Nadia asked me to blog about my experience as an indie author and how it’s working out. In some ways it’s working out great. In other ways it’s definitely not easy. I’m not sure if authors who are traditionally published get a rulebook or not, but I know that indies don’t.
We’re expected to know the rules going in both socially and from a business angle. We’re expected to know how to interact with our readers and fans, with reviewers (positive and negative), and with the online publishing world in general.
From the beginning, I’ve been a very opinionated indie. I’m someone who isn’t afraid to speak my mind about things. Sometimes this gets me into drama. Sometimes it earns me enemies or just people who “will never read me now”. That last part sucks, since as an indie, I need readers or I won’t make it. I don’t have somebody else’s marketing department to help push me to a wider audience. Though I realize many traditionally published authors don’t have that nearly as much as they’d like or need either.
I’m on a very steep learning curve, not just in publishing, but in social interactivity… how much to market, when to stop, what lines not to cross, and which lines to cross. Sometimes being seen as controversial is a good thing. It gets me exposure I wouldn’t have normally had. It gets me talked about. It ultimately gets me sales.
Sometimes the fallout isn’t as good. And even when it nets me sales, it also nets me stress and drama.
So my experience has been a mixed bag. On the one hand, I really love self-publishing. I love being in control of the entire process, hiring a cover artist, picking my own editors, and telling the story I want to tell with no apologies. In romance there are a lot of formulas. Many publishers want a certain number of sex scenes occurring at certain points in the story. They want a certain heat level. They have rules about what language you can use. Etc. etc.
I didn’t want to be stifled in that way, and so that’s been another wonderful thing about being indie.
I’ve met a lot of really cool, talented, and self-possessed indie authors like Moriah Jovan, R.J. Keller, M.T. Murphy, and Kait Nolan, to name just a few. Each of them has a different way they go about being indie and slightly different goals and motivations.
I love running my own business and keeping all the profit.
I really love being a part of an indie movement in authorship that should have happened back when it became cool to be an indie musician or indie filmmaker. But it’s happening now. So that’s what matters.
Initially a lot of people told me not to do it, that it was some sort of career suicide. I never felt that way, since I could just start over with a new pen name if I didn’t like how things went for Zoe. I didn’t want the pressure of traditional publishing and deadlines and such. The irony is that I’ve learned a lot about myself here, including that I often create my own pressure and chaos no matter what road I’m on. And it’s not something I can avoid by merely taking a different aesthetic path.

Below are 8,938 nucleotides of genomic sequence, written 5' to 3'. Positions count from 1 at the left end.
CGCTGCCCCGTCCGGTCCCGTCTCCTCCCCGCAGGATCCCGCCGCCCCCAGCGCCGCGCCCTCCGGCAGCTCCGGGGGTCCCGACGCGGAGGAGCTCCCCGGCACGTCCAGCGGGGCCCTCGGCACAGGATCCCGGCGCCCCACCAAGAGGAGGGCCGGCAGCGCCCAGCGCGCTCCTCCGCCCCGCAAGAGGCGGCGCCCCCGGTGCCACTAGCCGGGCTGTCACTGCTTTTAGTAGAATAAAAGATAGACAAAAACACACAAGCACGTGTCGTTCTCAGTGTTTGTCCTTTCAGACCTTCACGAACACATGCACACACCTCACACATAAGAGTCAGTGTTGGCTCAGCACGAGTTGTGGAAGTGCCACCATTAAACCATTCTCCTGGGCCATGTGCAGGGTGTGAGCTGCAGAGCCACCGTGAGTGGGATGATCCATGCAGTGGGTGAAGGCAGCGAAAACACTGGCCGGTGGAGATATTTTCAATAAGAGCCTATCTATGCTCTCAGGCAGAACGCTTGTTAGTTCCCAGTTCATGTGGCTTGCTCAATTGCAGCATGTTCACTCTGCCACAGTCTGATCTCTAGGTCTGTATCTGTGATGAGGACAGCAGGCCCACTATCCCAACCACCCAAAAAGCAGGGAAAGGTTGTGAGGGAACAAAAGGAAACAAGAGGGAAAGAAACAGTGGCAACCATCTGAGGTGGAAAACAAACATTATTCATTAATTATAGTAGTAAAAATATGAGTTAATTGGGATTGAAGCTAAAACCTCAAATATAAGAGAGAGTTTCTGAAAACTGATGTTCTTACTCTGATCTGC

I ignored the well-meaning advice of those who told me not to go indie. I saw a future in indie authorship and particularly in ebooks. I started growing my audience and marketing my work. One of my little marketing projects is the Zoe Who? series, which is a youtube cartoon series about my self-publishing journey poking fun at the publishing industry, romance, and myself (lots of material there, LOL).
I try to be genuine, looking for that line between being genuine, and maintaining some level of emotional privacy. It seems to be overall paying off, since more people seem to be attracted to me than repelled by me.
Right now, as an indie, I live pretty naked because I talk a lot about my experiences as a writer and as an indie in particular. There are a lot of things I struggle with including “how should I present myself?”, “how should I engage?”, “when should I disengage?” that often become the topics of blog posts because I know I can’t be the only author who feels this way, who feels sometimes the creative flow shuts off from too much Internet connection.
I try to form genuine connections with readers and people on Twitter, Facebook, and through blog hopping because we all want connection and if someone likes you they are more open and receptive to checking your work out. This has opened a lot of doors to helping overcome reader objections and getting my work read by an ever-widening audience.
I’m constantly growing. This growth takes place in my writing and how I package my work. I recently had the novella covers slightly revamped by my cover artist to look more polished. (I had designed those particular covers originally.) The growth is also ongoing personally in how I handle the various emotional changes involved in putting work out there without a net or rulebook.
Hopefully my experiences help someone else who wants to do the same things.
Overall, it has been an incredibly rewarding journey and, yes, I would go indie again. And I want to stay indie forever.
You can find Zoe at: